ContactPurpose --which would relate to a ContactPurpose table
EmployeeID --which might relate to another set of tables for sales people, support, canvassers, etc
ContactTranscript (etc)

--These last 3 tables or tables like them could be done using an EAV model;
--this would allow limitless contact profile categories but can be a beast
--when trying to write efficient queries. Very flexible though if the category
--types and hierarchy cannot be easily predicted.

Table:ProfilePropertyDefinition
DefinitionID
DefinitionParentID --so a hierarchy could be built
DefinitionLevel --again for hierarchical use
DefinitionType --Children, Associations, History, etc.
DefinitionDesc (etc)

Table:ContactProfile
ContactID
DefinitionID
ProfileValue








Post #1415088
Posted Monday, February 4, 2013 12:18 PM


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Most of the databases I work with are for vendor supplied systems, but it is not uncommon to see some 1:1 relationships between tables, particularly if a single table might contain a large number of columns.

Seems to me that I have read an article from Kimberly Tripp at SQLSkills.com that discusses the performance impact of records > 8k that would cause excessive page splits and might be candidates for separation into 1:1 tables. I'm sorry, other than the general idea of the piece, I can't give you more details. Most of the inhouse DB's I've designed have been for relatively small systems and I've never had to break out columns into 1:1 tables.



Post #1415452
Posted Tuesday, February 5, 2013 1:41 AM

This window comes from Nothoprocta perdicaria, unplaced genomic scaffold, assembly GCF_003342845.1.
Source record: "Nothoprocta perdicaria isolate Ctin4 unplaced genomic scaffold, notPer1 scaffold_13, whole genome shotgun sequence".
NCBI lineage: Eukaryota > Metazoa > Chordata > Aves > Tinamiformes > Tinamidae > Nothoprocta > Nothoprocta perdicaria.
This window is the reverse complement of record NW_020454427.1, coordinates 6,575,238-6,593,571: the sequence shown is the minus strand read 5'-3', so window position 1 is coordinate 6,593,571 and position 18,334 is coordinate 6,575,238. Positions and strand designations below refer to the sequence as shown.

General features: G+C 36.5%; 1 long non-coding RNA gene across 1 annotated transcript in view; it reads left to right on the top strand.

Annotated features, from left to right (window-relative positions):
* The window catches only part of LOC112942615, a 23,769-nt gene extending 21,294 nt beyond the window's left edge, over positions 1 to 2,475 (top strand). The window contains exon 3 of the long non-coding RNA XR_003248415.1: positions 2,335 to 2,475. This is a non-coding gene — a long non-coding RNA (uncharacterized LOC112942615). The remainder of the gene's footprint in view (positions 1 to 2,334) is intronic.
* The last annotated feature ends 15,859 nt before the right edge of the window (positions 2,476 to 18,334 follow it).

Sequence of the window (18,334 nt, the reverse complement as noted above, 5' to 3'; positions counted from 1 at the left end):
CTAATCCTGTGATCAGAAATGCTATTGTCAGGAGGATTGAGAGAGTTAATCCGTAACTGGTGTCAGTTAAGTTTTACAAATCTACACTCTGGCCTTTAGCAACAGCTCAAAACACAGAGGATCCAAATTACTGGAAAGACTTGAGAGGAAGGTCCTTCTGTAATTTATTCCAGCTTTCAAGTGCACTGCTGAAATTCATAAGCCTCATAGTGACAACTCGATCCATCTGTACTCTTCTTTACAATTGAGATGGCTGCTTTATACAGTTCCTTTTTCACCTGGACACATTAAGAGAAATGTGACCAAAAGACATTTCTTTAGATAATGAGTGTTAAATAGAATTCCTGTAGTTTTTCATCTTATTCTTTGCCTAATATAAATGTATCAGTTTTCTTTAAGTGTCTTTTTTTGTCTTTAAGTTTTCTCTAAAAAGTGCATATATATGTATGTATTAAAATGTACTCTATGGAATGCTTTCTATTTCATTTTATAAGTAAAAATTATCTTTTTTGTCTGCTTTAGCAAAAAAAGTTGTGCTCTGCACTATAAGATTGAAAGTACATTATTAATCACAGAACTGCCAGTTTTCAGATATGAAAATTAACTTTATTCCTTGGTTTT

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First step is to be certain about whther the relationship is 1:1 or not.

If you are certain the relationship is 1:1 and you are wondering about the benefits of splitting them into another table, the name for this is 'vertical partitioning'. If you do some research on vertical partitioning you may find some ideas to help you.

If you are not certain the relationship is 1:1.... then do some anlysis and business process modelling to work this out for certain.
Post #1415644
Posted Tuesday, February 5, 2013 5:16 AM


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Steven Willis (2/3/2013)
Considering something like Contact Info I'd do something like below...


Where's the +1 button. Ton of good info and examples Steve.



Hope this helps
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Post #1415758
Posted Tuesday, February 5, 2013 8:00 AM
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kramaswamy (2/2/2013)
The only reason I'm considering splitting the table into smaller pieces is the question of whether having a table with a large amount of columns would cause any degree of performance degradation.


Depending what you're putting into those columns you might possibly run into issues with the maximum 8000-odd byte length a SQL row can be (ignoring out-of-row data like VARCHAR(MAX) etc). There's also the simple issue of readability--when you come back to this table in six months and have forgotten what columns are in it, how easy is it going to be to scan through those 30+ columns to find the information you're looking for?

(I know what I speak of, on both counts--I'm often forced to delve around in a database that has a table containing in excess of 200 columns and with a maximum theoretical row length of more than 20k, which causes all sorts of fun!).
Post #1415861
Posted Friday, February 15, 2013 3:10 PM


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So in your model, if I got a new cell phone and number , you would need to create a new entry for me. Do you know for a fact that this possibility doesn't exist? I don't see the disadvantage of normalising the database in contrast to the risk of defeating the purpose of a rdms.